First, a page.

Christian Smith: But so I think the more parents can really press the idea. No, all of us believe in truth in some rock, bottom truths. What about that? That's important. All that said, I would say the skepticism of about truth is really a challenge in the culture. But in the end, I don't think young people are kept in the church, are brought to the church through philosophical arguments. It's through relationships. It's through them seeing ways of lives that are compelling. It's them seeing communities of faith that they say, "Hey, I want to be part of that." Even if they can't work out all the philosophical implications, that's what really matters. And that's why parents being and doing a faithful Christian lives is what really makes a big difference.

Scott Rae: That's re that's really insightful. And I think especially the starting place where you enter the conversation about what are the implications of the fact that you claim that everything is relative morally, for example. Because I know we've shared a lot of experience with adolescence and college students who I think have adopted some of the mainstream cultural notion that, why can't we make up our own moral rules for ourselves. And what's wrong with me having my own moral rules that I own and that I follow myself. And then pointing out that kind of moral relativism actually leads to chaos and that actually [crosstalk 00:23:46].

Christian Smith: Yeah. Do they really want to live in a world where anybody and everybody can make up whatever they want, but probably not.

Scott Rae: I was speaking at a group of high school students and was challenged on that particular question. It turned out it was a young, probably high school senior sitting in the front. Well, she had a brand new sparkly iPhone sitting on her desk. And I sort of just, as she was making her point, I casually walked by and picked up her iPhone and put it in my pocket. And she didn't know quite what to say, but was polite enough to wait till the end of the session to ask for her iPhone back. And I said, "No, you can't have it back because in my moral rules say people who are older and wiser are entitled to the stuff of people who are younger and more experienced." And she immediately blurted out, "Well, that's not fair."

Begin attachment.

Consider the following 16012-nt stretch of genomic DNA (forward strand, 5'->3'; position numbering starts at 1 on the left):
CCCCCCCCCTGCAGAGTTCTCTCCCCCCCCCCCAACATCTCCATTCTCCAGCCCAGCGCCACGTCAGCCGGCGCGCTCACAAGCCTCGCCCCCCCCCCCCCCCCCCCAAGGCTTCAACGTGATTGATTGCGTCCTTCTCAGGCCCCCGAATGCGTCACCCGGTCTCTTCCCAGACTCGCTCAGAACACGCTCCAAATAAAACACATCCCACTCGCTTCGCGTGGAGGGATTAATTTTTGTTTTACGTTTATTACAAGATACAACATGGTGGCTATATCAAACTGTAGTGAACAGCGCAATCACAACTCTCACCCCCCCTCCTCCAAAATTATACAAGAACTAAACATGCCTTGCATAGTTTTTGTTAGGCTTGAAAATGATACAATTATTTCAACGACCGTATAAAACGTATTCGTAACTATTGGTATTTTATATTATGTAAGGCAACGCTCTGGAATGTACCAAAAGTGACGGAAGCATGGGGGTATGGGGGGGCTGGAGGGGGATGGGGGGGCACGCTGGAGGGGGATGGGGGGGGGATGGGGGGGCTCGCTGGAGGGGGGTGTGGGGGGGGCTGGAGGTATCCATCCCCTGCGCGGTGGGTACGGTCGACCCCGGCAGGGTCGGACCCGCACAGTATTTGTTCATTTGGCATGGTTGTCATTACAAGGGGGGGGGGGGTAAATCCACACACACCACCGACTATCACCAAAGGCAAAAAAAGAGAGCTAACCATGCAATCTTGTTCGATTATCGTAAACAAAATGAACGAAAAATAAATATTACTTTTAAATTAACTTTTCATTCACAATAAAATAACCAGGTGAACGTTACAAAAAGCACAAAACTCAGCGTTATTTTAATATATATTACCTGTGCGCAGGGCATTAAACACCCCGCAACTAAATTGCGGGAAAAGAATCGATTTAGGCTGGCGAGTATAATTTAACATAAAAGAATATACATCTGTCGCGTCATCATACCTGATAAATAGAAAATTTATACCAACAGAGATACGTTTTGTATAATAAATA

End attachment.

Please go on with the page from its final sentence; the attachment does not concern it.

Christian Smith: Of course.

Scott Rae: And I Said, "So you really do believe that there are moral absolutes." Regardless of how you want to make up your own moral rules for yourself, I don't recommend doing that out with your own kids. But it was, I think, just a really clear example of how that spells out your point. That nobody really can live with this in a world. And nobody really wants to live in a world where there is no such thing as truth, and everything's relative.

Christian Smith: Yeah. I would say there's some crucial distinctions that are lost on most people, maybe, especially teenagers. For example, most of us would say, even if we're not moral relatives, we would say it is important for people to sort through what they believe and to have good reasons for their commitments and to personally embrace their moral worldview. I got it. We would agree with that.

Scott Rae: Yeah.

Christian Smith: But that doesn't mean that anybody can make up anything they want, right? So if, I would say, there's something truthful in what teenagers are trying to express. Which is, don't just impose something inauthentic from outside of me. I need to work this through and really believe it for myself. There's truth in that. That's totally different though from anybody make up whatever moral truths they want. And that distinction it's easy for that to get mixed up in the kind of mess of our culture and our inability to think through things carefully. So, in some sense, the other thing I would say again even though I don't think people are going to be argued philosophically into Christianity. The other thing I would say is, if we think more clearly, it's not that Christianity is anti-intellectual. So, if we think more clearly, if we're less sort of dense about how we reason through things, we'll actually come out in a way that makes sort of traditional approaches to things. Make more sense.